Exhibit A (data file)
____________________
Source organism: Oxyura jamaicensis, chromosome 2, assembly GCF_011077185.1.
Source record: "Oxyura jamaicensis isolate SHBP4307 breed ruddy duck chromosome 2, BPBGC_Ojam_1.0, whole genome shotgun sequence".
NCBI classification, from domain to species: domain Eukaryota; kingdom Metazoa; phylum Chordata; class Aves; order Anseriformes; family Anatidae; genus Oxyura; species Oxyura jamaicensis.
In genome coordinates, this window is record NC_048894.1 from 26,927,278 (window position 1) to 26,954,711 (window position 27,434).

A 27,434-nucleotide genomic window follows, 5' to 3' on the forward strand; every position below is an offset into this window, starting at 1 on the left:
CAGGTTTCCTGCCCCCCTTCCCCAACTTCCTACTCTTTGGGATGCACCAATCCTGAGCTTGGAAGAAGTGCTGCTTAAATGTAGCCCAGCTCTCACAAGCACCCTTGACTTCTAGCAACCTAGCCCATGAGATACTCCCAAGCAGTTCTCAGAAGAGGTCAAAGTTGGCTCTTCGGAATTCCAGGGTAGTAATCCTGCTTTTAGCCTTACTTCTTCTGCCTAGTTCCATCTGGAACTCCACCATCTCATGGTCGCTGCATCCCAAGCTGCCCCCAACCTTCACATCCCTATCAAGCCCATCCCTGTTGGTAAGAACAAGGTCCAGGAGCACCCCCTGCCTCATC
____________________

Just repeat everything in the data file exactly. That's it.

Source organism: Oxyura jamaicensis, chromosome 2, assembly GCF_011077185.1.
Source record: "Oxyura jamaicensis isolate SHBP4307 breed ruddy duck chromosome 2, BPBGC_Ojam_1.0, whole genome shotgun sequence".
NCBI classification, from domain to species: domain Eukaryota; kingdom Metazoa; phylum Chordata; class Aves; order Anseriformes; family Anatidae; genus Oxyura; species Oxyura jamaicensis.
In genome coordinates, this window is record NC_048894.1 from 26,927,278 (window position 1) to 26,954,711 (window position 27,434).

A 27,434-nucleotide genomic window follows, 5' to 3' on the forward strand; every position below is an offset into this window, starting at 1 on the left:
CAGGTTTCCTGCCCCCCTTCCCCAACTTCCTACTCTTTGGGATGCACCAATCCTGAGCTTGGAAGAAGTGCTGCTTAAATGTAGCCCAGCTCTCACAAGCACCCTTGACTTCTAGCAACCTAGCCCATGAGATACTCCCAAGCAGTTCTCAGAAGAGGTCAAAGTTGGCTCTTCGGAATTCCAGGGTAGTAATCCTGCTTTTAGCCTTACTTCTTCTGCCTAGTTCCATCTGGAACTCCACCATCTCATGGTCGCTGCATCCCAAGCTGCCCCCAACCTTCACATCCCTATCAAGCCCATCCCTGTTGGTAAGAACAAGGTCCAGGAGCACCCCCTGCCTCATC